Tesla Directors Accused of Overpaying Themselves Will Return $735M


A total of 12 Tesla directors, including CEO Elon Musk, have agreed to return more than $735 million in stock awards and cash to the company to settle claims they vastly overpaid themselves.

According to a July 17 filing in a Delaware court, the settlement resolves a 2020 lawsuit by a retirement fund which holds Tesla stock. The Police and Fire Retirement System of the City of Detroit challenged stock options granted to Tesla directors starting in June 2017, describing them as unfair and excessive. 

The directors, including Musk, his brother Kimbal Musk, Oracle co-founder Larry Ellison and James Murdoch, son of media mogul Rupert Murdoch, agreed to return the equivalent value of 3.1 million Tesla stock options, according to the July 14 court filing in Delaware Chancery Court seen by Reuters and Bloomberg.

The directors were accused of awarding themselves 11 million stock options from 2017 to 2020 that allegedly grossly exceeded norms for a corporate board. While the court filing noted the directors acted in good faith and in the best interests of Tesla stockholders, they agreed to settle the case "to eliminate the uncertainty, risk, burden and expense of further litigation."

As part of the settlement, the directors also agreed to not receive any compensation for 2021, 2022 and 2023. Another consequence of the lawsuit is Tesla's board has pledged to change the way compensation is determined.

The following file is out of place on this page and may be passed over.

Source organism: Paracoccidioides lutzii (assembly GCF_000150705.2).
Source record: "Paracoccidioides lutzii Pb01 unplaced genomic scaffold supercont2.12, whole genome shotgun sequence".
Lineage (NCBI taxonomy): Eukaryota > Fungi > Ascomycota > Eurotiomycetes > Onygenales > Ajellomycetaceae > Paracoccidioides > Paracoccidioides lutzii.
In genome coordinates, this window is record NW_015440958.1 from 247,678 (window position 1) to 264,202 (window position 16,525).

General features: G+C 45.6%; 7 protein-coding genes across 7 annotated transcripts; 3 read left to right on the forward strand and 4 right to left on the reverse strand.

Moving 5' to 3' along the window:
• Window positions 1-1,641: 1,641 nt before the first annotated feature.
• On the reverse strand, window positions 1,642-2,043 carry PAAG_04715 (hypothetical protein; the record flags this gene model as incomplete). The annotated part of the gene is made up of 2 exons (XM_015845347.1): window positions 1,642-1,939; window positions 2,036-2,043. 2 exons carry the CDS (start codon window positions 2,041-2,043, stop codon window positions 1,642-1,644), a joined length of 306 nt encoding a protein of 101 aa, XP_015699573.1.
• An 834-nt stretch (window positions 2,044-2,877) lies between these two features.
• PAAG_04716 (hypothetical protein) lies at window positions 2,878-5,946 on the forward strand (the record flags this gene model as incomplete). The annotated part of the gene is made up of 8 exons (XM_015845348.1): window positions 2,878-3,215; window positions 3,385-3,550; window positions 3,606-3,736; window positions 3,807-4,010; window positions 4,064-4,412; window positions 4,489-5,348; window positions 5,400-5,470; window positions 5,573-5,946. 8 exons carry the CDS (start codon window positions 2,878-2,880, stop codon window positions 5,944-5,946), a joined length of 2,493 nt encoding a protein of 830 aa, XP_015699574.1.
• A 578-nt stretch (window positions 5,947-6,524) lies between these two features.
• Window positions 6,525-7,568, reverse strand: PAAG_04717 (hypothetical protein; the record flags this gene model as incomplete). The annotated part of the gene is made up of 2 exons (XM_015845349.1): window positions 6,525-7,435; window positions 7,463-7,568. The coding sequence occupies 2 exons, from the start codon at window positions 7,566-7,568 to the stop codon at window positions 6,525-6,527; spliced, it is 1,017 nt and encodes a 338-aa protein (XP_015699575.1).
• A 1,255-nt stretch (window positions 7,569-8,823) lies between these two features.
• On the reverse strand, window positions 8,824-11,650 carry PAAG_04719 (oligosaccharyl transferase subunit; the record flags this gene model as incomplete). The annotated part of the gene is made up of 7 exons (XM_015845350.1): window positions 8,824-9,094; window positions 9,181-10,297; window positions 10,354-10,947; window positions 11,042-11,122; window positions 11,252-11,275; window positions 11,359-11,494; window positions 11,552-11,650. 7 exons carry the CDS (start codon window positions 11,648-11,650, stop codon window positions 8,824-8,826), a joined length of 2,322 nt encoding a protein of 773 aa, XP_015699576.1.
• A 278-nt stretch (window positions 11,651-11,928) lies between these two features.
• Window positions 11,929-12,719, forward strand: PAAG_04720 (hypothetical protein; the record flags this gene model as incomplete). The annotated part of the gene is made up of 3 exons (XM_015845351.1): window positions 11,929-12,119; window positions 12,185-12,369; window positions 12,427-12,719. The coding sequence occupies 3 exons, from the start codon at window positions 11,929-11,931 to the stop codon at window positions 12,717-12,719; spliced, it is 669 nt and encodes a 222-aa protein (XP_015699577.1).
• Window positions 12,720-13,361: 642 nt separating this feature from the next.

The $735 million settlement will be paid to Tesla to benefit the company, a type of case known as a derivative lawsuit. It is one of the largest settlements ever for a a derivative case in the Court of Chancery, a major venue for shareholder litigation.

In its defense against the lawsuit, Tesla argued its unprecedented growth sent the company's stock price up tenfold, and stock options awarded to the directors and to Musk rose sharply in value. The EV maker said it used the stock options to ensure the incentives of directors were aligned with the goals of investors.

On a related note, the settlement does not impact the $56 billion compensation package of Elon Musk, which is subject to a separate lawsuit that went to trial last year. A ruling is expected soon in the Musk case.

We thank InsideEVs for reprint permission.

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